Tim –
First off I’d like to say that I absolutely LOVE the title page for issue #11. I heartily agree with it. I’m also very concerned with America Online’s Web Browser. To put it lightly – I have to say that it BLOWS. Every single time that I use it, it crashes my computer. This thing sucks so much that I hate it more than I do Windows 95. Do you know of a new version of it coming out. Just because of the Web Browser I’m considering leaving AOL. A newer version of this browser would keep me at AOL. But, the downside to leaving AOL would be the software libraries. I love the ease and convenience of their software libraries. What other online services would you recommend?? Also even AOL drives me crazy sometimes. I got a message the other day when I attempted to SIGN OFF that their host computer could not accommodate my request because there were too many other tasks pending. I also couldn’t compose mail, enter software libraries, or do anything of the sort. Personally, I feel that AOL could spend a little extra time and money so that people could at least sign off when they wanted to.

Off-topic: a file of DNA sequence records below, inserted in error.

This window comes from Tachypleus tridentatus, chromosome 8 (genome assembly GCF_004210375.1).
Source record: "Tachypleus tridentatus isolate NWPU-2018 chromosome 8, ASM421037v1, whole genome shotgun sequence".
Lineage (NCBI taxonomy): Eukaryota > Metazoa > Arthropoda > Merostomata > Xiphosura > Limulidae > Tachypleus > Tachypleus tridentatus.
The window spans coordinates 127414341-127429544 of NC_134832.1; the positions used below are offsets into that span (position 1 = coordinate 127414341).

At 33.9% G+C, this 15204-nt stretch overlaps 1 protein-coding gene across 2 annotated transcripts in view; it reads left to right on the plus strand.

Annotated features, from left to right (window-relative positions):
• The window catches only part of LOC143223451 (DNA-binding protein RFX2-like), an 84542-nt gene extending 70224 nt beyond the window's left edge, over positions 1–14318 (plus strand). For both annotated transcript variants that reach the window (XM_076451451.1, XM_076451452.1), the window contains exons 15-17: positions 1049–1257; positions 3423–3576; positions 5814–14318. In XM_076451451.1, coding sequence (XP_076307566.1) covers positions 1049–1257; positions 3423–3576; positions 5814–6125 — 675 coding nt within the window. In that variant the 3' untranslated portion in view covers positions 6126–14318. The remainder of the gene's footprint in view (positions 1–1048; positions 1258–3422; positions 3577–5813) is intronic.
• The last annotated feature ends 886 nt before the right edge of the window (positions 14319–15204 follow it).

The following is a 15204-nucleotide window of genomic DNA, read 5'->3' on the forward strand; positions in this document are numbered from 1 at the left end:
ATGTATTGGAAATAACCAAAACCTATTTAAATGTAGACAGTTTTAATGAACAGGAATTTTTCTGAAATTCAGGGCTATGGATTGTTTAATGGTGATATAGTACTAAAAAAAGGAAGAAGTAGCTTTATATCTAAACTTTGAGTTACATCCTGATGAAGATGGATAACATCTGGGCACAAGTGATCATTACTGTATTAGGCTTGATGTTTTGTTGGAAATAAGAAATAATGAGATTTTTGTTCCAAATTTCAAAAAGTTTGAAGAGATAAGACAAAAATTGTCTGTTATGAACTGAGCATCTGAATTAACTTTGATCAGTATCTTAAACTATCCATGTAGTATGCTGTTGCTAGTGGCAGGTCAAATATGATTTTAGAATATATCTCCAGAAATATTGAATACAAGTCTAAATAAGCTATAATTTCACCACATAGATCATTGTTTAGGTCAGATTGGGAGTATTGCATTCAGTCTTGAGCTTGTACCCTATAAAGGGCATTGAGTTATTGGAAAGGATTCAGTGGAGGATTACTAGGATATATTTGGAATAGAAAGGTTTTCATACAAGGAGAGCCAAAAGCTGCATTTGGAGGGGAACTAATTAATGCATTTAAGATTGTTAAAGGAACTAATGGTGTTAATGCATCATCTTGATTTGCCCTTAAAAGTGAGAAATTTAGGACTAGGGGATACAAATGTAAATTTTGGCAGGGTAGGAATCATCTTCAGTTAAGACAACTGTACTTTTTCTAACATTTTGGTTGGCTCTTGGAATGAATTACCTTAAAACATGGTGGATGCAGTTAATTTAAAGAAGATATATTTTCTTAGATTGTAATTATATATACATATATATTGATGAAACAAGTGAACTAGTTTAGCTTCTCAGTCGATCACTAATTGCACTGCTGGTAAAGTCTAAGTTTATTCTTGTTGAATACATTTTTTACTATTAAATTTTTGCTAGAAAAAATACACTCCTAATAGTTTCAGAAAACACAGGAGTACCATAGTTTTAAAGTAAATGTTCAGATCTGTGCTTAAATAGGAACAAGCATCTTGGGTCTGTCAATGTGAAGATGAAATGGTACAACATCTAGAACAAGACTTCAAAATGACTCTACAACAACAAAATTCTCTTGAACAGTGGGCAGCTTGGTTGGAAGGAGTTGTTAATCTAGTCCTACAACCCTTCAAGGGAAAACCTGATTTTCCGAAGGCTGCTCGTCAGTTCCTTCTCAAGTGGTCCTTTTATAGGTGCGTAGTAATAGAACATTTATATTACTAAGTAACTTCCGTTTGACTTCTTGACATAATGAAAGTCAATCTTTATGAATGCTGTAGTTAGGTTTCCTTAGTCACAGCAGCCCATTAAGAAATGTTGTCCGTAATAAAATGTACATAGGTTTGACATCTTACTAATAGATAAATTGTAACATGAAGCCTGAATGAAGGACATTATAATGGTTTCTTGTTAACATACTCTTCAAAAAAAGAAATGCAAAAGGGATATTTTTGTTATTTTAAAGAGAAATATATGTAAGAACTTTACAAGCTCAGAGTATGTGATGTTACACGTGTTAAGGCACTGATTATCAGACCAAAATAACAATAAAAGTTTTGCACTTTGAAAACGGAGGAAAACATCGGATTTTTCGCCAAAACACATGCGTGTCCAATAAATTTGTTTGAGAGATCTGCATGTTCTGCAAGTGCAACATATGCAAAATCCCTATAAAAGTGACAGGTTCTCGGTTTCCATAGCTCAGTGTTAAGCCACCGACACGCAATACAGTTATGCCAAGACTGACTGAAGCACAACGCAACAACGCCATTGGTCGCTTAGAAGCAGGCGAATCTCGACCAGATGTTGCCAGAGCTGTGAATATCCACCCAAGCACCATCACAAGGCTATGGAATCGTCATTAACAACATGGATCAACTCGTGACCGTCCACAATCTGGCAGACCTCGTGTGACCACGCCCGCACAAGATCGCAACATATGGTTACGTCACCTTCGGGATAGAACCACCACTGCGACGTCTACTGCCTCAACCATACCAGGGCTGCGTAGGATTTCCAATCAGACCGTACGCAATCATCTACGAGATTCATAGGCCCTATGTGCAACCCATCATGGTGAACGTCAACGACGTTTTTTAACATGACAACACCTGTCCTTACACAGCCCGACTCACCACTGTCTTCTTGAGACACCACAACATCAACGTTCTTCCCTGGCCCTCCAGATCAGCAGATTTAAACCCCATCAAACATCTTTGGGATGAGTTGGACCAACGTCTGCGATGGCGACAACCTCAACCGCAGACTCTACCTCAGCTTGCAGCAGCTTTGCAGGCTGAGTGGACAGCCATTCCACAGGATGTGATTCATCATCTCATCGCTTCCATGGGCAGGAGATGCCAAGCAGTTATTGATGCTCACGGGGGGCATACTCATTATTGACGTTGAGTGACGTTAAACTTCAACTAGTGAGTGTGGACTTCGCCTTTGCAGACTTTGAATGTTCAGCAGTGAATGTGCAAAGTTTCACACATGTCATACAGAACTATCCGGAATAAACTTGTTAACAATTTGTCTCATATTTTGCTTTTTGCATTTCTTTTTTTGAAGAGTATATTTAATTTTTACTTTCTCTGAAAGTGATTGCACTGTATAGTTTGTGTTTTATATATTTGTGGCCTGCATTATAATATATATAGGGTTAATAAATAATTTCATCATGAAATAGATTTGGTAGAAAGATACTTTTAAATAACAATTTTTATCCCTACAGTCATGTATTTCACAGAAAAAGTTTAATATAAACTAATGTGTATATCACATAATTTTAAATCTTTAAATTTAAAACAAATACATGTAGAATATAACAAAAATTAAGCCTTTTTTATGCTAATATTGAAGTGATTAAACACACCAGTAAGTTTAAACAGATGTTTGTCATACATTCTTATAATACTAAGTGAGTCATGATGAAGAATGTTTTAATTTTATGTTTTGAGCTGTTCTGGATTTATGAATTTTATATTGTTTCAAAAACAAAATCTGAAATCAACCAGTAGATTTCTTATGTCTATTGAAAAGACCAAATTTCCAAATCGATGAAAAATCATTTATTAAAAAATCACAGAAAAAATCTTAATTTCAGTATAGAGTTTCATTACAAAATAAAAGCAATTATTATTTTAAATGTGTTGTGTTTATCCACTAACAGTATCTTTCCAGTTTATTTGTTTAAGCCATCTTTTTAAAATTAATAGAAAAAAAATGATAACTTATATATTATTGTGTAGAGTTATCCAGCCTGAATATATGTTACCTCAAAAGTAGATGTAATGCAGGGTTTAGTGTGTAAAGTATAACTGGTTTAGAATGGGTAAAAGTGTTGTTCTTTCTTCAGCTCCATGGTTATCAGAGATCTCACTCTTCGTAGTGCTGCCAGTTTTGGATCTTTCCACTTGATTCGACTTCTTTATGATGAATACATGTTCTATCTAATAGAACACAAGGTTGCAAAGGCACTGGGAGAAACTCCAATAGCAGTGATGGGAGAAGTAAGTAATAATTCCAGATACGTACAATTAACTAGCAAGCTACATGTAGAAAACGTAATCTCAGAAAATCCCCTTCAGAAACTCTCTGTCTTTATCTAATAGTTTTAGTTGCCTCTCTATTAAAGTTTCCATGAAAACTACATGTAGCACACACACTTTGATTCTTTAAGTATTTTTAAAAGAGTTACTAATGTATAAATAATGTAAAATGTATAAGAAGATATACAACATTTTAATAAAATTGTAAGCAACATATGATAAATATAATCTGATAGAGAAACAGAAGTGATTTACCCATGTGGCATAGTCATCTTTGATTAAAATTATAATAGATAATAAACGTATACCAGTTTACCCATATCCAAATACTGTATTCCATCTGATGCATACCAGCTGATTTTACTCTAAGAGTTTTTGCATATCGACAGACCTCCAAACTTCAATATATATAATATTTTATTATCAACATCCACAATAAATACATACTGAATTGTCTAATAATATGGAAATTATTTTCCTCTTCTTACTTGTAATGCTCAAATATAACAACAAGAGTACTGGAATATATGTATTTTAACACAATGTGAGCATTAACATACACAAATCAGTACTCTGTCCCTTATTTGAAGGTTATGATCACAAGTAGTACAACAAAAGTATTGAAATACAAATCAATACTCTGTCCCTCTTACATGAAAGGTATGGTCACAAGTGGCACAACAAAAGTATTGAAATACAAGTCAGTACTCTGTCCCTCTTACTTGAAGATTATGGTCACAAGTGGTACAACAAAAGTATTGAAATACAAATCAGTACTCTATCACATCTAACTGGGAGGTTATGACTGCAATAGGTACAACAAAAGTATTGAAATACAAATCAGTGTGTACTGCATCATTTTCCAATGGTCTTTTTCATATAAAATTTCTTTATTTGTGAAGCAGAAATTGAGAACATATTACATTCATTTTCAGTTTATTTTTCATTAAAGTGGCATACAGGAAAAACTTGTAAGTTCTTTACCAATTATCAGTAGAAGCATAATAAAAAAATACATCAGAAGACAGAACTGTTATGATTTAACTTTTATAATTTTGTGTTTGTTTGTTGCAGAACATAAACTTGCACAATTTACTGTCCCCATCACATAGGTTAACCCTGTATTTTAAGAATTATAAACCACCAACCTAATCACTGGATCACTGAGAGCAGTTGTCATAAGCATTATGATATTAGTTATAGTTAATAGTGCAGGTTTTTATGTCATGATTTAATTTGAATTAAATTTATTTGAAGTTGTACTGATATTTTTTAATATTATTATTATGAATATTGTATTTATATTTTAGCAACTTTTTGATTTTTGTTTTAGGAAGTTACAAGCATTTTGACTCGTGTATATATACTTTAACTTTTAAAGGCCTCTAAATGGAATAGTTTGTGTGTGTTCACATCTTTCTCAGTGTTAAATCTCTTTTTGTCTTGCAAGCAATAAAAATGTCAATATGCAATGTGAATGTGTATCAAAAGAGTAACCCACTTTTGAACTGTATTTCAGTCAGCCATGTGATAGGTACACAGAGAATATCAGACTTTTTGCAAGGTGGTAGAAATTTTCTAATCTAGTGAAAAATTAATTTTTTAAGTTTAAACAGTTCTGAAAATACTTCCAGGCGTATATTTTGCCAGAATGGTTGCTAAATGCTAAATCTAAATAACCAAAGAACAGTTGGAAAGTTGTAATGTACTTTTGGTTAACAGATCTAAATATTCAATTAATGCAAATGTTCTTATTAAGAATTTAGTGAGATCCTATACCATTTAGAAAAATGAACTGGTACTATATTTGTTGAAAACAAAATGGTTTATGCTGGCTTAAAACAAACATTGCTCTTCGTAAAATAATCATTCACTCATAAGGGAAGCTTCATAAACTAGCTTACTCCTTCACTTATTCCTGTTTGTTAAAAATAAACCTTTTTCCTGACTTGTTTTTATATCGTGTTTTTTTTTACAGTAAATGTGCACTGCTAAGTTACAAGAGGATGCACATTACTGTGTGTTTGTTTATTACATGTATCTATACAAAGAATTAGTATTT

Thanks – Eric Davis

As for other online services, you really only have one other choice; CompuServe. eWorld is long gone, and with the Internet exploding as it is, I do not foresee any new online services starting up anytime soon. But check with other Mac users in your area, there may be a local Macintosh BBS close by!

As far as AOL’s Web browser, be sure to read this months “Notes From the Editor”.

Dear Editor,